When Courage Fails Us
Last Sunday evening I sat on a cushy chair in the front row of the room where our church gathers. I had just finished walking people through Jesus’ arrest and trial–trying to shine light on the character of the kingdom of God. There was a list on the screen I had put together. On one side was the heading “Kingdoms of the World,” and on the other “Kingdom of God.” Under each heading were a few words I felt fell out of that story. I was sitting there because I had asked people to consider where they saw themselves on that list and to listen for what God would want to say to them about that. After thirty seconds sitting there it occurred to me that I should do what I had asked of everyone else.
I looked up at the list and almost immediately my eyes, mind, and heart were drawn to the fourth word under the “Kingdom of God” heading–courageous. Just as quickly, I realized that I was being led to that word not because I am a shining example of it, but because I’m not.
“Courage is what it takes to stand up and speak; courage is also what it takes to sit down and listen.” Winston Churchill
“Courage is not simply one of the virtues, but the form of every virtue at the testing point.” C.S. Lewis
Since Sunday I’ve been thinking about what keeps me (and maybe others) from being courageous.
Being liked is my highest value.
Being courageous means doing the right thing even when it is not easy. Apologizing when I’m embarrassed and want to avoid whatever happened. Saying things I believe to be true with all my being when I know others will disagree.
The fundamental reason I fail to be courageous is that I care what other people think about me more than pretty much anything else. This isn’t what I’d tell you if you asked me what I care about most. My heart doesn’t beat faster at the thought of being able to make people like me. But whenever I have an inkling someone doesn’t like something I’m doing or saying tension begins to rise in my chest. When someone is short with me I begin imagining what I’ve done to upset them and why they won’t want to be around me anymore. I am tuned into how people view me far beyond reality and it shapes my days.
I am trying to stop. I’m trying to learn to trust that love and kindness toward others are enough. That I don’t need to base my life on my view of how they view me. I even have some wonderful people who are trying to help me change. They’re loving me in the midst of my failure. They’re reminding me that I am already loved deeply by the King and that I don’t need to seek approval elsewhere.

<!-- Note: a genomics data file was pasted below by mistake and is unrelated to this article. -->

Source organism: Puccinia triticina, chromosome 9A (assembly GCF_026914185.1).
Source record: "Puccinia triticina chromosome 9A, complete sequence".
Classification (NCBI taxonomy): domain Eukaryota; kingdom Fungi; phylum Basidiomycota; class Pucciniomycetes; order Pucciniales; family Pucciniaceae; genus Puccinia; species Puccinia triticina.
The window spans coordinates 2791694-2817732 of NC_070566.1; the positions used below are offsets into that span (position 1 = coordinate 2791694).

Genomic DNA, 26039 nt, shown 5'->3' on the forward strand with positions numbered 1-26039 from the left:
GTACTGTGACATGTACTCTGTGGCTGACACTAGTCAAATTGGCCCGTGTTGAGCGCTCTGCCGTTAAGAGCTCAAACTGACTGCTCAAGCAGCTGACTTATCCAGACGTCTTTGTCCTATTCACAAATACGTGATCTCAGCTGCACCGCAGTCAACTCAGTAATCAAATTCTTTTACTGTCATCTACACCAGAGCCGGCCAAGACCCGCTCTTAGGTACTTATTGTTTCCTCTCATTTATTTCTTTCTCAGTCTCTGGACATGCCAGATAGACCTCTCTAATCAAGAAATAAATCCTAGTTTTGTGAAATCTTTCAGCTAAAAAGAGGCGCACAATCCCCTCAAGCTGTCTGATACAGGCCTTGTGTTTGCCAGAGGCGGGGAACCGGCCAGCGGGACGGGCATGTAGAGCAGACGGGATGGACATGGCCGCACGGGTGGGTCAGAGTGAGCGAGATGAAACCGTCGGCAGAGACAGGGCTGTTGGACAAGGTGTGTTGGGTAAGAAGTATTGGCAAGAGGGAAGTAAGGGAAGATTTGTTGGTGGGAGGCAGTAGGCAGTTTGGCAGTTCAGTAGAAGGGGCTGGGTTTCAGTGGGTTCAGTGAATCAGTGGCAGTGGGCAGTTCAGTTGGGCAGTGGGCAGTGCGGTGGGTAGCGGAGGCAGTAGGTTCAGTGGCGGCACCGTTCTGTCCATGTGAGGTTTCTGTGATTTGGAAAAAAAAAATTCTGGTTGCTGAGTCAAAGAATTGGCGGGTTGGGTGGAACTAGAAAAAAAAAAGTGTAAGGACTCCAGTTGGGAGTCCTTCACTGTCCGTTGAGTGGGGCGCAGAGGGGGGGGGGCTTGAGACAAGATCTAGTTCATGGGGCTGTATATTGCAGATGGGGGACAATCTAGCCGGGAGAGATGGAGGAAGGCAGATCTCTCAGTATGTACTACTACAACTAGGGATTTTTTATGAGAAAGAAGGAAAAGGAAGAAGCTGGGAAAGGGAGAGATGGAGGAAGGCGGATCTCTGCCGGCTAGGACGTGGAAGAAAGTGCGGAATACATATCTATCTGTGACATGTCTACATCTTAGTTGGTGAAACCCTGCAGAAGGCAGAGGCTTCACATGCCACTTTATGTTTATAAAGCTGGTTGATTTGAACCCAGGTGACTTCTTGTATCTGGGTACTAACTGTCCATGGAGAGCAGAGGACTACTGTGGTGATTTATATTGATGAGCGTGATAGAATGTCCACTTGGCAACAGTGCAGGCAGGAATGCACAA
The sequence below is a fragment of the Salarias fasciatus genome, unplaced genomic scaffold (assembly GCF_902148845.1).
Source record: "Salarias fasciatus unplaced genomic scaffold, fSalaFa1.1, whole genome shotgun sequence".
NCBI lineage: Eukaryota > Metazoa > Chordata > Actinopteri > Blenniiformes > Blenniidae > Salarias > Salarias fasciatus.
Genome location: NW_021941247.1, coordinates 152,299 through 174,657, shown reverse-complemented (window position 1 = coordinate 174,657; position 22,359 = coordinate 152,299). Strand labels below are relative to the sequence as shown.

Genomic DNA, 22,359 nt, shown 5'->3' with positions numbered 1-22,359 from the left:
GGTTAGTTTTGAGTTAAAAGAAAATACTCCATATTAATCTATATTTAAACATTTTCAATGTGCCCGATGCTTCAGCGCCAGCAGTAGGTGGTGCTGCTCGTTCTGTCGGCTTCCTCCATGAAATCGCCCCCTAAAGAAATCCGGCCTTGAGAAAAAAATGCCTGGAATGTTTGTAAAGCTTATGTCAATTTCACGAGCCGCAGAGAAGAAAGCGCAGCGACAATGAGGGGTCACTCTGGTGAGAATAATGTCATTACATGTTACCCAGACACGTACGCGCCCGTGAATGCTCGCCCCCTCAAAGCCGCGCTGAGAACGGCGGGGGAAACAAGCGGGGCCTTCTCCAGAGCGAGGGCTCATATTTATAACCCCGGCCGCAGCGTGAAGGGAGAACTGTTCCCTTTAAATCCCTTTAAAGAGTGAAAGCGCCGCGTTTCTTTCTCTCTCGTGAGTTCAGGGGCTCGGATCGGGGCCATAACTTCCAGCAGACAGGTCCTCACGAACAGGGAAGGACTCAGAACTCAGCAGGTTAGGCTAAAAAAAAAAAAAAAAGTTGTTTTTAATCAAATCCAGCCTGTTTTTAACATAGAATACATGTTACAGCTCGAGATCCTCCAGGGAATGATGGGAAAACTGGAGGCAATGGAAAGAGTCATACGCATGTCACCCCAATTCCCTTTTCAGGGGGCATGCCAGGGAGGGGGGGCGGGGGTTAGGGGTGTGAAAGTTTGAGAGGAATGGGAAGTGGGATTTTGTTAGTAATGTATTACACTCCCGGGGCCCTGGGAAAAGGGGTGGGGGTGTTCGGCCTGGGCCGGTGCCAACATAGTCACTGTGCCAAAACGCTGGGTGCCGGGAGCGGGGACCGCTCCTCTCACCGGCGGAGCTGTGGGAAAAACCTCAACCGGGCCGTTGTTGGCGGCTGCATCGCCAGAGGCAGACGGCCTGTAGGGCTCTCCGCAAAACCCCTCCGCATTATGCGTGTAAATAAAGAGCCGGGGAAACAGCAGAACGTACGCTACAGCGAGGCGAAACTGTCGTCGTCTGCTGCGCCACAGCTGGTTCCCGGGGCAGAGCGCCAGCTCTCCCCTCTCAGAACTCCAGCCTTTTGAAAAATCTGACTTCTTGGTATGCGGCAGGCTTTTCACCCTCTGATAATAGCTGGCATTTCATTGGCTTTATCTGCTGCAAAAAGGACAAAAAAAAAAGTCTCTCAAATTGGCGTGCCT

I hope I can be transformed, because I know until this changes in me I will struggle profoundly to be courageous.
I am slow to act.
I used to be pretty impulsive, and still can be at times. But I’ve noticed a trend in my life. There are times where I know the right or good thing to do and I don’t act on it right away. I file it away. I think about what conditions need to come together to make it the right time. And most of the time the time that passes erodes my courage until there’s not enough left to do the right thing.
I know patience is a virtue. There are times when the right thing to do is to wait. But when I know the right thing to do and talk myself out of acting for ignoble reasons, it is not patience but cowardice.
I’m not sure courage is worth it.
There are times I have stepped out courageously in my life. Many of these times it has been due in large part to my wife’s willingness to take my hand and do it with me. And as I think back on those times, the first thing to strike me is how it didn’t turn out the way I hoped. There was always a vision, a hope, that drove me to courage. I saw what could be, or should be, and the cost didn’t matter. It was the right thing to do. Yet those visions have never been realized.
This is both a truth and a lie. It is truth because I can’t remember a time when courage has led exactly to the place I thought it would. There have always been differences–deficiencies–between what I hoped for and what actually materialized. But it is a lie because there has been tremendous good that has come from these courageous acts. It is true that the good was not exactly what I imagined, but to say courage has not been worth it in my experience would be to deny love, friendship, purpose, adventure, healing, and growth. The reality is that tremendous good has come from doing what I knew was right, the times when I have done that, and it is a trap to view courage as not worthwhile because it didn’t always lead where I thought it would.
I don’t like pain.
Acts that are easy don’t take courage. By it’s very nature courage calls us to do things that will likely cause us pain and cost us convenience. I like comfort and convenience. I don’t think I’m alone in that. But failing to be courageous for the sake of comfort is pretty boring. The truly good things in life almost never come through ease or cowardice. Discomfort, even pain, when experienced because of courage is often the path to life.
A Renewed Pursuit
The good thing about all this reflection is that it has sparked a desire in me for courage that has been absent for a while. By God’s grace I will continue to pursue a more courageous life for the good of others and the good of the kingdom of the King I love.